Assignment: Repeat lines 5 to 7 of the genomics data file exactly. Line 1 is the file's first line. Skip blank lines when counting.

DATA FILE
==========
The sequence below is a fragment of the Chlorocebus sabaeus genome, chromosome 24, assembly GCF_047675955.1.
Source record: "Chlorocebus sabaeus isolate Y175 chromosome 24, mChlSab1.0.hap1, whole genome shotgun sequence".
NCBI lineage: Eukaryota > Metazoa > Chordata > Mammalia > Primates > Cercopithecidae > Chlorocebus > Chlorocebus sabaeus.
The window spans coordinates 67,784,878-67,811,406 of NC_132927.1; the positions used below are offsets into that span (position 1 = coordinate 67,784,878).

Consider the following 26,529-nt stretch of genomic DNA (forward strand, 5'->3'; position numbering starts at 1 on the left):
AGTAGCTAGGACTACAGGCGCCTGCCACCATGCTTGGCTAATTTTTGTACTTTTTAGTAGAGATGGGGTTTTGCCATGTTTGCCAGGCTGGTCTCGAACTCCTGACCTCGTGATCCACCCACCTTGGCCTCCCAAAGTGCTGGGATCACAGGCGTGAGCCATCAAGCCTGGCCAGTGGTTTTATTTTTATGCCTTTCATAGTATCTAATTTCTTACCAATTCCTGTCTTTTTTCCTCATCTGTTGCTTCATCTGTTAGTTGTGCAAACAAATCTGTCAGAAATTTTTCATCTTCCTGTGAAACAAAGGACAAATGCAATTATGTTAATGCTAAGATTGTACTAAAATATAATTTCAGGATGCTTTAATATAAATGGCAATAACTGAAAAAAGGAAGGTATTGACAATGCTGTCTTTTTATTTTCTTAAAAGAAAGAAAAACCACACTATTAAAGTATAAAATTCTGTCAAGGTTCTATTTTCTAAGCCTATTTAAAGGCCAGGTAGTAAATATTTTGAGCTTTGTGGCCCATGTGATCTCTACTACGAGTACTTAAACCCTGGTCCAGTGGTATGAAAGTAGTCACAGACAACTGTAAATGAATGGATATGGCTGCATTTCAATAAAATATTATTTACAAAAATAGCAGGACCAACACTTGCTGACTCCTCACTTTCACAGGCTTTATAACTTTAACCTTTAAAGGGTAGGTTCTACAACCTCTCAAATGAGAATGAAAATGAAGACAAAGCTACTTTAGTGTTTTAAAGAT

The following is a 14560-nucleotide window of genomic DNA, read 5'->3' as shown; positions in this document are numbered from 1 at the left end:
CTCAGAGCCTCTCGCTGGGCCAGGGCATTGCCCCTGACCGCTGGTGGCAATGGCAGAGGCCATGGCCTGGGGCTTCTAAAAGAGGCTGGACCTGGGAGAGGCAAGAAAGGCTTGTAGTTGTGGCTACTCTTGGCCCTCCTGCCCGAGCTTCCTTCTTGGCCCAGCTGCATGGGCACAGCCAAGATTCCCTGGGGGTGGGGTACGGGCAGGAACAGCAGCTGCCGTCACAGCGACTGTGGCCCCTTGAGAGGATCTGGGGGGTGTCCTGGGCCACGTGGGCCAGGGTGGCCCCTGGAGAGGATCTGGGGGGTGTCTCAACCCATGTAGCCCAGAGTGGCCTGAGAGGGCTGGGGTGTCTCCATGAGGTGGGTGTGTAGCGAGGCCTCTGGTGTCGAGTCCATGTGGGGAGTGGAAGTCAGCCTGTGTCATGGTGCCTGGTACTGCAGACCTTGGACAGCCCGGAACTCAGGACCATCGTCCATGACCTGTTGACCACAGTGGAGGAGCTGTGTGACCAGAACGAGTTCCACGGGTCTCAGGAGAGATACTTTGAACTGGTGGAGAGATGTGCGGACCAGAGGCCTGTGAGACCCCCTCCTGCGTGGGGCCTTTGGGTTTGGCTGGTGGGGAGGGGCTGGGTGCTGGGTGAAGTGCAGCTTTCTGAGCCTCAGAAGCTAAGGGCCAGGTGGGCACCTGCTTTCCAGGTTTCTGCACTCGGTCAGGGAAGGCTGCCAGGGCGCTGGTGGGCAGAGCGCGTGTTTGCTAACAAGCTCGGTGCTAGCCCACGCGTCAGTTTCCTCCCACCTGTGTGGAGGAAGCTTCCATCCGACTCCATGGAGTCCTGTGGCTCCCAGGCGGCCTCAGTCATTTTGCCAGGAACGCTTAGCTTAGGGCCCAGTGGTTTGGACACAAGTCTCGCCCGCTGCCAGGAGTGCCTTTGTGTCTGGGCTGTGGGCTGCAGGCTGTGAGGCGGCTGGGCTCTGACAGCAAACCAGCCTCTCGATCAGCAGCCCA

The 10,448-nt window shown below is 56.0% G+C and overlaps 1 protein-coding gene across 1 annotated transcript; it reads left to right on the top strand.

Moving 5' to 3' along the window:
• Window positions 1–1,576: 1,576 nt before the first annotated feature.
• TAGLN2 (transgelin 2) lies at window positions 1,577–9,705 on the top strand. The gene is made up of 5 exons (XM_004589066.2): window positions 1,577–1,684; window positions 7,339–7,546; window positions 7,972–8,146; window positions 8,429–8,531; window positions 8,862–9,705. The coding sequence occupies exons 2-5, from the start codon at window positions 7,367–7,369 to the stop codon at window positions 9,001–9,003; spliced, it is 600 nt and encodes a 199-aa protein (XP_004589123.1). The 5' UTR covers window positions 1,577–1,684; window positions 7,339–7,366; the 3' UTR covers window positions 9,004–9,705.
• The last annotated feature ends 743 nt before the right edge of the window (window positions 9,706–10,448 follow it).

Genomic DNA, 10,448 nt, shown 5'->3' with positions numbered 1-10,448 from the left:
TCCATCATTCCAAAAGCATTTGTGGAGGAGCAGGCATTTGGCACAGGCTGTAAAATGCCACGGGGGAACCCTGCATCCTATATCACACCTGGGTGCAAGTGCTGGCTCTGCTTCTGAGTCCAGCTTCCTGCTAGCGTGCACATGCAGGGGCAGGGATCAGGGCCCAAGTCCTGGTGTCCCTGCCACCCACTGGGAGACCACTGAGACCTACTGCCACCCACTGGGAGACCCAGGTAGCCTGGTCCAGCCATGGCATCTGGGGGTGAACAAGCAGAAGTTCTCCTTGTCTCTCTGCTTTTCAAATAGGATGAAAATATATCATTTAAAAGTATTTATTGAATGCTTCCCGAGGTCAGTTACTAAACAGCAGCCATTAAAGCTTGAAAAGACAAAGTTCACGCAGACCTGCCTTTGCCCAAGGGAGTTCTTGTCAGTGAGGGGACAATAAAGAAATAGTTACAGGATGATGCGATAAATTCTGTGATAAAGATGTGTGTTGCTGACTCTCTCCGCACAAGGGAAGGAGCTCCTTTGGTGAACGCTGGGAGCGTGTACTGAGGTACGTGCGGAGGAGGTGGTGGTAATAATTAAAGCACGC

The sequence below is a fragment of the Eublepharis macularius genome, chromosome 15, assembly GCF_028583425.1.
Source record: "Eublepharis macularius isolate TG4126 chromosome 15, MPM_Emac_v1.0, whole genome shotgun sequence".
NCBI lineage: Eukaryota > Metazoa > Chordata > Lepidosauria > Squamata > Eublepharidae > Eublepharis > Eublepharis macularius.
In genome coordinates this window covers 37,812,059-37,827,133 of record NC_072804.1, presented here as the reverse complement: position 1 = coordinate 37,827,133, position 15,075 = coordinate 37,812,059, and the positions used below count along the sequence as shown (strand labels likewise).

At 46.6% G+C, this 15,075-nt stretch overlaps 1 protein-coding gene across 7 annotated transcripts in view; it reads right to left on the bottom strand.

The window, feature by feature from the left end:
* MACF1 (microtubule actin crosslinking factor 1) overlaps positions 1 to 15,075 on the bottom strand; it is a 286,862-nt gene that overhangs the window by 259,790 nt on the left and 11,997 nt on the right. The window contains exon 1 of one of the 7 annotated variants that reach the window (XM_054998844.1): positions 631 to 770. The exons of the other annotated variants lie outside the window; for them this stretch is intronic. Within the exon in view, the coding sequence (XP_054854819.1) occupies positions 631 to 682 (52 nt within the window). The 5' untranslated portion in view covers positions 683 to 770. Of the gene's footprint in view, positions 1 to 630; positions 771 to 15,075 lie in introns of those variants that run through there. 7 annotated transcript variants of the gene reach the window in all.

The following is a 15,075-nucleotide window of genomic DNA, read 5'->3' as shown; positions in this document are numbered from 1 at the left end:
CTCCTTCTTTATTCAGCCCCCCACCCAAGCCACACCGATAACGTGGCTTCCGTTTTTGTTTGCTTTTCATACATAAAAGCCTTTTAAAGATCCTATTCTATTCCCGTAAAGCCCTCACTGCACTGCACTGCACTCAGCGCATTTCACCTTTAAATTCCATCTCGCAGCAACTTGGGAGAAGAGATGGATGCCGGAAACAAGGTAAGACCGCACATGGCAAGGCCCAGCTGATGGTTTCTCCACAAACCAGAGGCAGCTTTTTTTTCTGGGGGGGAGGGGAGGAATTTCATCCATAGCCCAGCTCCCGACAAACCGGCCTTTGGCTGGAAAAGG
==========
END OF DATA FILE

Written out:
Consider the following 26,529-nt stretch of genomic DNA (forward strand, 5'->3'; position numbering starts at 1 on the left):
AGTAGCTAGGACTACAGGCGCCTGCCACCATGCTTGGCTAATTTTTGTACTTTTTAGTAGAGATGGGGTTTTGCCATGTTTGCCAGGCTGGTCTCGAACTCCTGACCTCGTGATCCACCCACCTTGGCCTCCCAAAGTGCTGGGATCACAGGCGTGAGCCATCAAGCCTGGCCAGTGGTTTTATTTTTATGCCTTTCATAGTATCTAATTTCTTACCAATTCCTGTCTTTTTTCCTCATCTGTTGCTTCATCTGTTAGTTGTGCAAACAAATCTGTCAGAAATTTTTCATCTTCCTGTGAAACAAAGGACAAATGCAATTATGTTAATGCTAAGATTGTACTAAAATATAATTTCAGGATGCTTTAATATAAATGGCAATAACTGAAAAAAGGAAGGTATTGACAATGCTGTCTTTTTATTTTCTTAAAAGAAAGAAAAACCACACTATTAAAGTATAAAATTCTGTCAAGGTTCTATTTTCTAAGCCTATTTAAAGGCCAGGTAGTAAATATTTTGAGCTTTGTGGCCCATGTGATCTCTACTACGAGTACTTAAACCCTGGTCCAGTGGTATGAAAGTAGTCACAGACAACTGTAAATGAATGGATATGGCTGCATTTCAATAAAATATTATTTACAAAAATAGCAGGACCAACACTTGCTGACTCCTCACTTTCACAGGCTTTATAACTTTAACCTTTAAAGGGTAGGTTCTACAACCTCTCAAATGAGAATGAAAATGAAGACAAAGCTACTTTAGTGTTTTAAAGAT

The following is a 14560-nucleotide window of genomic DNA, read 5'->3' as shown; positions in this document are numbered from 1 at the left end: